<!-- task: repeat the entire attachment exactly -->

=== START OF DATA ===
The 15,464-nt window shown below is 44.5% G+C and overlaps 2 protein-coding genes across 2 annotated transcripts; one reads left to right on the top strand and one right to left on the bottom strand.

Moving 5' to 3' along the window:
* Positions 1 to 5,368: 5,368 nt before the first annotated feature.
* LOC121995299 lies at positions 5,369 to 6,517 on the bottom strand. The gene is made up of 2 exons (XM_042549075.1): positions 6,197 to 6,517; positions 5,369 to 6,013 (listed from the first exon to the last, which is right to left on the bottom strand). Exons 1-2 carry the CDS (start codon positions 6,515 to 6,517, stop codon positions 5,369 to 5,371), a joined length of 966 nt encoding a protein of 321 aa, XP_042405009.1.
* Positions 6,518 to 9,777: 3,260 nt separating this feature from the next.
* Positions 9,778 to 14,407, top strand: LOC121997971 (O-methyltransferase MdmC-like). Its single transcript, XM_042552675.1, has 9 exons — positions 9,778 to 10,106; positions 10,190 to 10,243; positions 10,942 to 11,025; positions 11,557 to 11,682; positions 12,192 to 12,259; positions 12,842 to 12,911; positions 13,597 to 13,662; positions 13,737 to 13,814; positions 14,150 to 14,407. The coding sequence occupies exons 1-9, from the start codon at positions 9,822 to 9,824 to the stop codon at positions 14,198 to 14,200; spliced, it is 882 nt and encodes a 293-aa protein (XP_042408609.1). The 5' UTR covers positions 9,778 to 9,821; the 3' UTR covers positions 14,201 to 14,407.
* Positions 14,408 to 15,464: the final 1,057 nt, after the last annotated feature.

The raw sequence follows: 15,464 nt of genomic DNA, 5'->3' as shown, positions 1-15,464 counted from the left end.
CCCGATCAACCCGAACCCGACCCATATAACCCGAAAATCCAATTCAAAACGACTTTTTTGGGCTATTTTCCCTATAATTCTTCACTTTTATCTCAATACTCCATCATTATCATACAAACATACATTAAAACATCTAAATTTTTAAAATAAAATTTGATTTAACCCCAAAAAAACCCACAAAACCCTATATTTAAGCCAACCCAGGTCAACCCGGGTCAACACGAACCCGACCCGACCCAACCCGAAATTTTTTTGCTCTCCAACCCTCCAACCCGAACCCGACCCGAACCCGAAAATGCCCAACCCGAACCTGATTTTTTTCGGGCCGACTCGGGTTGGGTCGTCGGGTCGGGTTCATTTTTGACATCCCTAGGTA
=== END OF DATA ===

The 15,464-nt window shown below is 44.5% G+C and overlaps 2 protein-coding genes across 2 annotated transcripts; one reads left to right on the top strand and one right to left on the bottom strand.

Moving 5' to 3' along the window:
* Positions 1 to 5,368: 5,368 nt before the first annotated feature.
* LOC121995299 lies at positions 5,369 to 6,517 on the bottom strand. The gene is made up of 2 exons (XM_042549075.1): positions 6,197 to 6,517; positions 5,369 to 6,013 (listed from the first exon to the last, which is right to left on the bottom strand). Exons 1-2 carry the CDS (start codon positions 6,515 to 6,517, stop codon positions 5,369 to 5,371), a joined length of 966 nt encoding a protein of 321 aa, XP_042405009.1.
* Positions 6,518 to 9,777: 3,260 nt separating this feature from the next.
* Positions 9,778 to 14,407, top strand: LOC121997971 (O-methyltransferase MdmC-like). Its single transcript, XM_042552675.1, has 9 exons — positions 9,778 to 10,106; positions 10,190 to 10,243; positions 10,942 to 11,025; positions 11,557 to 11,682; positions 12,192 to 12,259; positions 12,842 to 12,911; positions 13,597 to 13,662; positions 13,737 to 13,814; positions 14,150 to 14,407. The coding sequence occupies exons 1-9, from the start codon at positions 9,822 to 9,824 to the stop codon at positions 14,198 to 14,200; spliced, it is 882 nt and encodes a 293-aa protein (XP_042408609.1). The 5' UTR covers positions 9,778 to 9,821; the 3' UTR covers positions 14,201 to 14,407.
* Positions 14,408 to 15,464: the final 1,057 nt, after the last annotated feature.

The raw sequence follows: 15,464 nt of genomic DNA, 5'->3' as shown, positions 1-15,464 counted from the left end.
CCCGATCAACCCGAACCCGACCCATATAACCCGAAAATCCAATTCAAAACGACTTTTTTGGGCTATTTTCCCTATAATTCTTCACTTTTATCTCAATACTCCATCATTATCATACAAACATACATTAAAACATCTAAATTTTTAAAATAAAATTTGATTTAACCCCAAAAAAACCCACAAAACCCTATATTTAAGCCAACCCAGGTCAACCCGGGTCAACACGAACCCGACCCGACCCAACCCGAAATTTTTTTGCTCTCCAACCCTCCAACCCGAACCCGACCCGAACCCGAAAATGCCCAACCCGAACCTGATTTTTTTCGGGCCGACTCGGGTTGGGTCGTCGGGTCGGGTTCATTTTTGACATCCCTAGGTA